Feb 22, 2009

Pension funds and financial economics

Pension funds are experiencing a double-whammy: losses at a time when companies can least afford to fund them. This highlights the advantages of a pension asset allocation devoted entirely to fixed income. This financial economics approach does a better job of matching the duration of a pension's assets with its liabilities. Stockholders would no longer require a risk premium for the company's pension assets, decreasing the firm's cost of capital. Consequently, enterprise value would be higher and hurdle rates for capital budgeting decisions would be lower, encouraging investment and job creation. Finally, better tax efficiency can be achieved by using scarce tax-advantaged accounts to hold income generating bonds rather than equities, which are already tax efficient.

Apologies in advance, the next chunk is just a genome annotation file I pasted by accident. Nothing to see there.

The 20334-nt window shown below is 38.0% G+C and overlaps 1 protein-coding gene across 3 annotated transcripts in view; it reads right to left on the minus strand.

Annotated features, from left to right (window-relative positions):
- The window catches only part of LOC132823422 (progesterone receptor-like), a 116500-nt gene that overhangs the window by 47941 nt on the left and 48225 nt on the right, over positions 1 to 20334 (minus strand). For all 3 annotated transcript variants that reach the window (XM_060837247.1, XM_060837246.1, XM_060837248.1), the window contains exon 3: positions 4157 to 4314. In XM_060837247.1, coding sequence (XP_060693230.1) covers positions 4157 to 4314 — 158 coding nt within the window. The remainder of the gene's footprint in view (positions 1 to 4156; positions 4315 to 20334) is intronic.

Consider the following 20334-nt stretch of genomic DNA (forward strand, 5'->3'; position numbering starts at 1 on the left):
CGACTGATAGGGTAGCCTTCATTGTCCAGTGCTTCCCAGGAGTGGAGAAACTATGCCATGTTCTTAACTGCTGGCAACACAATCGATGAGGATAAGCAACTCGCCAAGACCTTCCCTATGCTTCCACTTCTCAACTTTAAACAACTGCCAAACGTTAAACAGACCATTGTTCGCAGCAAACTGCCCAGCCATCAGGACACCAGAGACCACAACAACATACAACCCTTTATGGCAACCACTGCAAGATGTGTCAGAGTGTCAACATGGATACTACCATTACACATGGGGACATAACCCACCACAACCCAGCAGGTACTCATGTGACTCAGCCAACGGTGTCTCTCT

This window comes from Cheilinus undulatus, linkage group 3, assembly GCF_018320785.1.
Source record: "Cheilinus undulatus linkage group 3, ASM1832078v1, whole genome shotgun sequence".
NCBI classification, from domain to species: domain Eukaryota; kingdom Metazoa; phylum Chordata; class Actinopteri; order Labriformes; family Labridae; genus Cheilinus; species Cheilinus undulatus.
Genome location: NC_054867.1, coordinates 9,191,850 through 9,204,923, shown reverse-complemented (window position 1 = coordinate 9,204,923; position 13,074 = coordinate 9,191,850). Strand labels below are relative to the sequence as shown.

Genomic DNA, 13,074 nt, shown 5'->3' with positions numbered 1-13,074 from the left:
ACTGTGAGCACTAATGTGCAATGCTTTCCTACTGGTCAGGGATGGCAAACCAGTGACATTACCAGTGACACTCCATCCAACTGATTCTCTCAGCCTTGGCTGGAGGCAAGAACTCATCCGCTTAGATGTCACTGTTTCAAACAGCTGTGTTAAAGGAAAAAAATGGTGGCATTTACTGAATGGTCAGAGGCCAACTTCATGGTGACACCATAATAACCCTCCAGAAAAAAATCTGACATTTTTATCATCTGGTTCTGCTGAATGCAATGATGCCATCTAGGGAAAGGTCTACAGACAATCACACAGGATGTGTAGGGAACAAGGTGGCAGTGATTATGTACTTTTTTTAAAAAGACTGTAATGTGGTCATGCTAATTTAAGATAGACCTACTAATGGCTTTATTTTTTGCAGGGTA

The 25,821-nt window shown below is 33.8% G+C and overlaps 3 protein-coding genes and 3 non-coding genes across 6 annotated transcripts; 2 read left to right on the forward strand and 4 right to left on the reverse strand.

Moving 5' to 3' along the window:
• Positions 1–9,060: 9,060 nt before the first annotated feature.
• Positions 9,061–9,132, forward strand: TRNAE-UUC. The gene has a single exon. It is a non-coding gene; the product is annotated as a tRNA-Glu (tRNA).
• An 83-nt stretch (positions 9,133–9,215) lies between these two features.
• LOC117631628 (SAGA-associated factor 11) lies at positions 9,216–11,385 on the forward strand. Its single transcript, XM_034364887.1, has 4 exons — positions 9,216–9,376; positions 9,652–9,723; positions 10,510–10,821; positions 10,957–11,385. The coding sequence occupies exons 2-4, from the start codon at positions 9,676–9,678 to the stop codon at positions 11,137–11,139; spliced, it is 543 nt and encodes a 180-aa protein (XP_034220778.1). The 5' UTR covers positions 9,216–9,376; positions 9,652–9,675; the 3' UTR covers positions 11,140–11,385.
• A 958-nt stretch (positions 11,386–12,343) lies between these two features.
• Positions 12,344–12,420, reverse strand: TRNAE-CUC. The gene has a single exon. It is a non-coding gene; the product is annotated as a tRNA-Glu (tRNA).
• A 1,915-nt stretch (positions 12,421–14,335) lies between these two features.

Unfortunately, misaligned incentives in the current pension regime make this change unlikely. Would any rational person claim that a dollar of stocks is worth more than a dollar of bonds? Oddly, this is the fundamental assumption of current pension accounting rules. Corporations can reduce their funding requirements by holding more equities since the expected return is higher. However, this fails to account for the added risk borne by employees (and taxpayers, via the PBGC), who are the beneficiaries of the plan. Under these rules, corporate managers are divided between doing what is best for short-term investors versus what is in the interests of long-term employees.

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